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Testing The Limits of Manfrotto Medium Messenger

It was a typical Pacific Northwest day. By that I mean there was a 100% chance of rain and 30 mph winds. So naturally my friends and I decided to head to Cape Disappointment. There was probably some little part of me that hoped the rain would hold off. Either way, I thought this would be the perfect time to test my Manfrotto Medium Messenger Bag.

This first picture I have of the bag, you should know in advance, is completely soaking wet. It’s pouring rain, the waves are crashing against the cove, and the wind is howling in my ears. I’m miserable. On a brighter note, I was able to snap some pretty sweet shots of the lighthouse using my Fuji XT1 while my canon 6D was tucked away in the bag. It’s kind of incredible that everything inside remained dry. Yes, I said it. Completely dry.

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 The rain cleared up for a little bit and we thought the worst of it was gone. Then the hail came. Chunks of ice slammed around us while we sprinted back to our car. At this point we probably had shot photography/video for a little less than an hour. I guess you can say Cape Dissapointment lived up to its name. So we spent the rest of day driving from coast town to coast town trying to avoid the storm. We were unsuccessful.

Let’s break down the details of the bag. By far my favourite feature is the latch on the front side. It’s a solid built and quite easy to unlatch and get what I need out quickly or tuck away gear from the weather.

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My second favourite feature of this bag would probably be the inside design. It’s clear the vibrant colours of the rain forest inspired the design team. The pouch also handled my 6D with a 35mm lens and a 100mm. Even with the pouch full, I was able to have a full change of clothes folded neatly beneath it. As condensed as my gear was I never felt like my gear was being squished. The padding created a nice protective layer around my valuables.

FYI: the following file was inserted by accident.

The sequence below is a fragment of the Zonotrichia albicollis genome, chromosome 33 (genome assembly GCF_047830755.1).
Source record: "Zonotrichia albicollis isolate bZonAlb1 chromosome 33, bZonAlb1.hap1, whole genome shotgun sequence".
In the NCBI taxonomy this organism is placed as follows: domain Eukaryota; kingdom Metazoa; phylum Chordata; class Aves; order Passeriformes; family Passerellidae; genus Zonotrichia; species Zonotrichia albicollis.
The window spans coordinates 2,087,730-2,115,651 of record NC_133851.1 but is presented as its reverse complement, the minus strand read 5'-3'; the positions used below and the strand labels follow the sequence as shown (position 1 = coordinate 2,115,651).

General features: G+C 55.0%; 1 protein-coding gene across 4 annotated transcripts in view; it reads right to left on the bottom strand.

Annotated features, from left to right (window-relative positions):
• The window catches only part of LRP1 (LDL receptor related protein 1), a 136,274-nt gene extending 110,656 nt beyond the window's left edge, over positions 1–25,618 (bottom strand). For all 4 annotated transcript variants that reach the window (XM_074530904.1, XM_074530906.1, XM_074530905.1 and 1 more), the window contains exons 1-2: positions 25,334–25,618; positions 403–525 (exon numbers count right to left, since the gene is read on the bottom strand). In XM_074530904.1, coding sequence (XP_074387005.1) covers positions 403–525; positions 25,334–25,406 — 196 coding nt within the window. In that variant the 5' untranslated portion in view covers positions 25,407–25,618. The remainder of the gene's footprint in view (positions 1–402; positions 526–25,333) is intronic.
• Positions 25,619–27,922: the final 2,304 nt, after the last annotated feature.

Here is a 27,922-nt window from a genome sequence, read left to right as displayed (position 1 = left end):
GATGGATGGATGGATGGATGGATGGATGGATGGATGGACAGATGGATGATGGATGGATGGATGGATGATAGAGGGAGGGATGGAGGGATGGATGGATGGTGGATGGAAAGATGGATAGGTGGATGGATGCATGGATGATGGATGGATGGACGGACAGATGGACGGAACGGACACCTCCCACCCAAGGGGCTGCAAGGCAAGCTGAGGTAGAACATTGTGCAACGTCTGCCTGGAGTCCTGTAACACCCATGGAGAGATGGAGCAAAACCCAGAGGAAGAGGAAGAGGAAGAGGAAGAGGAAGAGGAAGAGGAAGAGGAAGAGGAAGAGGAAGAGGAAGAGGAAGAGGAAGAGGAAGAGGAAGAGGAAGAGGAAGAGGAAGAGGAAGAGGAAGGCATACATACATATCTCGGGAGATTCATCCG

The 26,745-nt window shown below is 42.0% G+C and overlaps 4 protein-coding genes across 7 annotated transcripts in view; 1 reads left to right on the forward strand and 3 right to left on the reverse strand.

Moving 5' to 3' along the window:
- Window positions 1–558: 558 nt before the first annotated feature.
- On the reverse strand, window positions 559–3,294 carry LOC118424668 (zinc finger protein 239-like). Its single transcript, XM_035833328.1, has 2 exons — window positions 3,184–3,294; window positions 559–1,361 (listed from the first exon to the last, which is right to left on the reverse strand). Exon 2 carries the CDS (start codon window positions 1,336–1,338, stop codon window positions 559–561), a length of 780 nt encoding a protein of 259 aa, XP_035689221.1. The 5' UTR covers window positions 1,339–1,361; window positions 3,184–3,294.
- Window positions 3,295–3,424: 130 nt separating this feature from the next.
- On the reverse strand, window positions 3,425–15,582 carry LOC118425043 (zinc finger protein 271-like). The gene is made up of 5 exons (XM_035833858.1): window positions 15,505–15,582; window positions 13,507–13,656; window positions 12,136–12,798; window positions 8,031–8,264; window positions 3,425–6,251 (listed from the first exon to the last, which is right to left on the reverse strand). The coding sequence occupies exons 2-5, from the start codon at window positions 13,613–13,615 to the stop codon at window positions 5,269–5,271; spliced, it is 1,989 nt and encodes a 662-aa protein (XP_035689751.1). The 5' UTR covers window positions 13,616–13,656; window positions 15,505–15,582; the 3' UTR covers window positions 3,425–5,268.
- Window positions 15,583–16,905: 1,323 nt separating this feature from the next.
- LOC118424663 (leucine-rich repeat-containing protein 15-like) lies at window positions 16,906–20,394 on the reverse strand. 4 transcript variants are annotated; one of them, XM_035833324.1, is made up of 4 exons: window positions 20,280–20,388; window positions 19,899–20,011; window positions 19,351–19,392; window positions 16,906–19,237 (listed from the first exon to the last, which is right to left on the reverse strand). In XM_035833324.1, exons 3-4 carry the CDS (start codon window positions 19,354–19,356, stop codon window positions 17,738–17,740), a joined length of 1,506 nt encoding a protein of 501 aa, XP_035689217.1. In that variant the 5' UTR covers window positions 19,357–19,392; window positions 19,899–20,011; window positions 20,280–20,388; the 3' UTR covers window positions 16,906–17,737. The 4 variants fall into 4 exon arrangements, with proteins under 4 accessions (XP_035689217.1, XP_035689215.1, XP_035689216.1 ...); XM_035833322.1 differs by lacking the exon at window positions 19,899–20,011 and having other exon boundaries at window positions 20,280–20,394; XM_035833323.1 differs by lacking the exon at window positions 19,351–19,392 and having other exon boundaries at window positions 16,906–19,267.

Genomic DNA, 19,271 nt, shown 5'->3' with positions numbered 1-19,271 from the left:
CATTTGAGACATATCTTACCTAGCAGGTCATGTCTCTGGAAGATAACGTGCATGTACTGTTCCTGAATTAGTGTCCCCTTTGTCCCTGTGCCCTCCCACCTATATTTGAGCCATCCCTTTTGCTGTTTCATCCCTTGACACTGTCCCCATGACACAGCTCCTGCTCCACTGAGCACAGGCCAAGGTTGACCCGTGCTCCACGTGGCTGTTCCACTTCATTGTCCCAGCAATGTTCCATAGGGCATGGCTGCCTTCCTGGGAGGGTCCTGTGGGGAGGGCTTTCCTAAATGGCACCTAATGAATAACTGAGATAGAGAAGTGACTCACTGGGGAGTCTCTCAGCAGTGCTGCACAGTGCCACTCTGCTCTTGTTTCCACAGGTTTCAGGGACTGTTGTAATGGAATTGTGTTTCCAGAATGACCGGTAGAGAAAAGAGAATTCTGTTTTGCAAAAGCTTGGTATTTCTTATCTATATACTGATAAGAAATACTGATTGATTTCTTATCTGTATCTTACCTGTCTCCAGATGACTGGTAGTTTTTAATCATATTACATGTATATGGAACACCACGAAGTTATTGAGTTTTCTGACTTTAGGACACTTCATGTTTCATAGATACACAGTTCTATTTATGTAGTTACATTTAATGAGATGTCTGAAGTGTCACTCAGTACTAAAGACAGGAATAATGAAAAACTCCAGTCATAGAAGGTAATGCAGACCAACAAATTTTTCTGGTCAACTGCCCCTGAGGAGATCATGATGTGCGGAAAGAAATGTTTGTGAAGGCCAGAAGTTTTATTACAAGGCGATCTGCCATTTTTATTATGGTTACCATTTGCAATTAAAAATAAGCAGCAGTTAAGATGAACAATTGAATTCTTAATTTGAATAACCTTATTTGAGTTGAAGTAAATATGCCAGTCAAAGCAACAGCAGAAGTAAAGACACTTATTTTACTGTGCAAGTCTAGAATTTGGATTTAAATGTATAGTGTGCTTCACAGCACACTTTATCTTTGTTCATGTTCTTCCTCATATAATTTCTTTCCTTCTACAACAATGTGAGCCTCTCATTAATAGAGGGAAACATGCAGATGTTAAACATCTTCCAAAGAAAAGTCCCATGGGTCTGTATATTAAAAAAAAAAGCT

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I mentioned earlier that the bag was completely soaked and everything I carried stayed dry. Being an adventure photographer, waterproof gear is quite important to me. I would like to personally vouch for the quality of water resistant material Manfrotto. It most likely saved my cameras and allowed me to keep a spare change of clothes dry.

The only true quarrel I have with this item is the strap.  It kind of feels like a seatbelt, which is sturdy, but not necessarily comfortable. This didn’t bother me while I was wearing a coat but when I was in a tank top I noticed the friction against my neck and shoulder was not pleasant. I think this could be easily fixed with an expedition pad.

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Overall, I love the bag. National Geographic & Manfrotto did a fantastic job with this one! The internal mechanics make sense. It’s small but still spacious while maintaining a safe space for camera gear. I would recommend this to anyone looking for an affordable, lightweight, camera bag for daytime adventures.

 

Feel free to follow me on Instagram & Twitter @tommytranpro

Tom Tran

Tommy Tran is a creative mind dedicated to pushing the boundaries of the human spirit. Tran began taking pictures in 2012 as a way to overcome writer's block and has fallen in love with the process of capturing images. He currently lives in Seattle, WA, with his wife, Emily.

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